Clare Swogger, MD - Guatemala

This past October, I was able to travel to Quezaltenango (Xela), Guatemala and study Spanish as well as provide medical care at Pop Wuj Spanish School. Pop Wuj is a Spanish school as well as a medical clinic that is working to provide the community with medical and social support that is desperately needed. During my stay in Xela, I worked in the medical clinic providing primary care services as well as the pharmacy. I also spent the afternoons working on my medical Spanish to improve my ability to communicate with my patients here in Ventura as well as globally.


My first week in Xela was spent in Spanish class and learning about the history of Guatemalan Medicine and the role of Western medicine today. This lecture series highlighted the differences between the Western view of health and medicine and the natural medicines and Mayan view on health and how they influence the decisions made by the people of Central America.  After these discussions, I feel that I have a better understanding of my patients from Central America and how their thoughts about health may be affecting the care that I provide.

My second and third weeks in Xela were spent working in the clinic. Pop Wuj’s medical clinic provides primary care services to all ages as well as providing referrals and dentistry services. During my time in clinic, I focused on chronic disease management – malnutrition, diabetes, hypertension and parasites being the most commonly seen diagnoses. I was able to work with medial students who were also visiting and use my improved Spanish to interview and counsel patients. At the end of clinic, we held education session with patients about healthy diets, management of chronic disease, appropriate medication administration and food safety. The clinic visits were very rewarding for me as a provider because the patient’s were very grateful for the care and education. We also provided 1-2 months of medications at each visit because the patient’s we worked with could not afford them and would go without in order to buy food for their families.Pharmacy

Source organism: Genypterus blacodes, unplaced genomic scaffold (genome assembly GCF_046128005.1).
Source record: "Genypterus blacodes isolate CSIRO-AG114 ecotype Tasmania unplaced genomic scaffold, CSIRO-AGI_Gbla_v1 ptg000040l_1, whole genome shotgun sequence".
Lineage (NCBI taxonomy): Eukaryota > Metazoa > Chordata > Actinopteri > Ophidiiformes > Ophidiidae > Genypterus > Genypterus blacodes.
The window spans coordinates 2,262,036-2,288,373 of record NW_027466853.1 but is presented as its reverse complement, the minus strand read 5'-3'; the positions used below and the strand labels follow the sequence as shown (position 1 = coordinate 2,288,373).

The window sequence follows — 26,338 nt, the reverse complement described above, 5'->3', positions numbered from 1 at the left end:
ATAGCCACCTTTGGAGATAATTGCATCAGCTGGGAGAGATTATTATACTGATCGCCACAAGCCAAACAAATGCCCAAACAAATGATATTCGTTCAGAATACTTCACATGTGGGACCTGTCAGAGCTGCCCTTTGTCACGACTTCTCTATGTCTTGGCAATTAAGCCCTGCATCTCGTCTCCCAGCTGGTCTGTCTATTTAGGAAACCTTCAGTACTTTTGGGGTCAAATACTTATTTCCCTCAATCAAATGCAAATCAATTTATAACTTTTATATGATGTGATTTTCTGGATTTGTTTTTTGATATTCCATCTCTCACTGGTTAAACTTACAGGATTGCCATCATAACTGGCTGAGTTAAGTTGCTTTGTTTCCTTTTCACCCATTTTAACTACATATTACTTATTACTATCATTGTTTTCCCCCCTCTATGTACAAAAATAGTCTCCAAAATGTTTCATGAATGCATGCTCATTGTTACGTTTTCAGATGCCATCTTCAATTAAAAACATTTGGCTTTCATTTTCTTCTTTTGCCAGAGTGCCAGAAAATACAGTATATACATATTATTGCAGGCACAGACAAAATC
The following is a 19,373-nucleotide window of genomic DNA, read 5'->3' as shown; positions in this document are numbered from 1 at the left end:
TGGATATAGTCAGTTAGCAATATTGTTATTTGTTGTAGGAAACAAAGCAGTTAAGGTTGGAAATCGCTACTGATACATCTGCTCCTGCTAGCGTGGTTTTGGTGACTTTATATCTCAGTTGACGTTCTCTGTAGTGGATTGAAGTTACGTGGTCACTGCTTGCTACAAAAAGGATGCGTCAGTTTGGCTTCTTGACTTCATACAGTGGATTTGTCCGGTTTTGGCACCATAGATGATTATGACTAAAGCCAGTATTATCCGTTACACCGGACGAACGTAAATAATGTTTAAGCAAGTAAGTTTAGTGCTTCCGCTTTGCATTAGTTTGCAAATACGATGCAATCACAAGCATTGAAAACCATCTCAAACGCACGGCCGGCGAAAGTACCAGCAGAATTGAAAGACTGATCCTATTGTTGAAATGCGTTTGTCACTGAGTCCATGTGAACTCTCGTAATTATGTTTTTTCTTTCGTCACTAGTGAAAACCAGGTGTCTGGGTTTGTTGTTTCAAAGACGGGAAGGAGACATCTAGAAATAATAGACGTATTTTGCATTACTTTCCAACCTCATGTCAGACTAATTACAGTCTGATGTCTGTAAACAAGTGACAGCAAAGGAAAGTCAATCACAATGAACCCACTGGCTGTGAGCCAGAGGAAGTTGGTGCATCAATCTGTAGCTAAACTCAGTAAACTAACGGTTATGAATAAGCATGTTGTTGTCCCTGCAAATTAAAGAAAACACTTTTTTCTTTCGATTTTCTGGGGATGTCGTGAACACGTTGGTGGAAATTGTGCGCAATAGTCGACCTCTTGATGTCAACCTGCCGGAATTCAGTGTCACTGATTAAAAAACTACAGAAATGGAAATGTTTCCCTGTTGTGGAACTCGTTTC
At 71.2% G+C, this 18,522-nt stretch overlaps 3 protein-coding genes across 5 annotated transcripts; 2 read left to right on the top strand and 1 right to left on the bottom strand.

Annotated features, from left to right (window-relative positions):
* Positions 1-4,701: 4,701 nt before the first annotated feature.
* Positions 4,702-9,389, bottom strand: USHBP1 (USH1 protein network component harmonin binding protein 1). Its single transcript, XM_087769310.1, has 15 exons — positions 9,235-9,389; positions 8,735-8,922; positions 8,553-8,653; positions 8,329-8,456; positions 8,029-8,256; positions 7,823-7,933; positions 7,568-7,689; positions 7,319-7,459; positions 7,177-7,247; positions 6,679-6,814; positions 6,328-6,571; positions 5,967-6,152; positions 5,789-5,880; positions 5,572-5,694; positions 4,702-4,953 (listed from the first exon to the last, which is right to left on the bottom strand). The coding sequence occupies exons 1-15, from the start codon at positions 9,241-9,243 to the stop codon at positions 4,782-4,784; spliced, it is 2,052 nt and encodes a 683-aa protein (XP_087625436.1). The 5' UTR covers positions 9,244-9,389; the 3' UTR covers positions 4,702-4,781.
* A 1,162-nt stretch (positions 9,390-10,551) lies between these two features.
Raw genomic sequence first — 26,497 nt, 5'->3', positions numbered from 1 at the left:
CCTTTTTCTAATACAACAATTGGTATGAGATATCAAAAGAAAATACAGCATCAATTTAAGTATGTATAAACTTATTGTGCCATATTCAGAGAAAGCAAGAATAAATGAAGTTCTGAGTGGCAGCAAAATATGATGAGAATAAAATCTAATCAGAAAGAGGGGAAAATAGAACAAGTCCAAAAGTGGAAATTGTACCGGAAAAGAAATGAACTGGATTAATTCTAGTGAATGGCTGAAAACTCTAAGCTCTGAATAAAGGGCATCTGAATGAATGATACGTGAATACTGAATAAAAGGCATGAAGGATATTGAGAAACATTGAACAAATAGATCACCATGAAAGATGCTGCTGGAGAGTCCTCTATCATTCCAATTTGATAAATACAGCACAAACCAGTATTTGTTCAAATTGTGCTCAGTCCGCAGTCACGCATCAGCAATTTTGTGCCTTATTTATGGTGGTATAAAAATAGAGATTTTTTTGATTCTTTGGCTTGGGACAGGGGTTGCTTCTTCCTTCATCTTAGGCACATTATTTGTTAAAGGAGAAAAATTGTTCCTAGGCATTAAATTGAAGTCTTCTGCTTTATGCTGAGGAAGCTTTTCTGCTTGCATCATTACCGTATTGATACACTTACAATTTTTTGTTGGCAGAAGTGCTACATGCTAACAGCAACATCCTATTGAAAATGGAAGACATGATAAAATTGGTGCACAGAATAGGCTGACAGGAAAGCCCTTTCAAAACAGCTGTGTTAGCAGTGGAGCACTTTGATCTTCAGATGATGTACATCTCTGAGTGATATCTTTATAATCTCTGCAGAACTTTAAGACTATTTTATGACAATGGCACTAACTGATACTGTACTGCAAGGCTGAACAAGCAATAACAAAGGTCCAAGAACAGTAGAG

For me, the biggest challenge of this experience was understanding the health system of Guatemala as well as the care provided by Midwives and healers in the more rural communities. Midwives are one of the most common care providers in rural Guatemala and many receive no formal training but are trusted and considered very wise by many of the patients. Figuring out how to communicate effectively and practice evidence based medicine while being respectful of cultural beliefs and practices proved to be more challenging than I had first anticipated but with the teachers and colleagues at Pop Wuj I found that by the end of the three weeks I was much more comfortable with the cultural differences and able to connect with my patients because I understood their background.

I am so grateful to the Family Medicine Educational Fund for giving me the opportunity to practice medicine and Spanish in this setting. Using the Spanish I learned as well as an increased understanding of the cultural background of my patients, I will be more effective in my work in Ventura over the next two years and will be taking the lessons I learned with me where ever I travel to next. Traveling and working in other cultures and other health systems is invaluable to my medical education and will make me a better physician no matter where I practice in the future.

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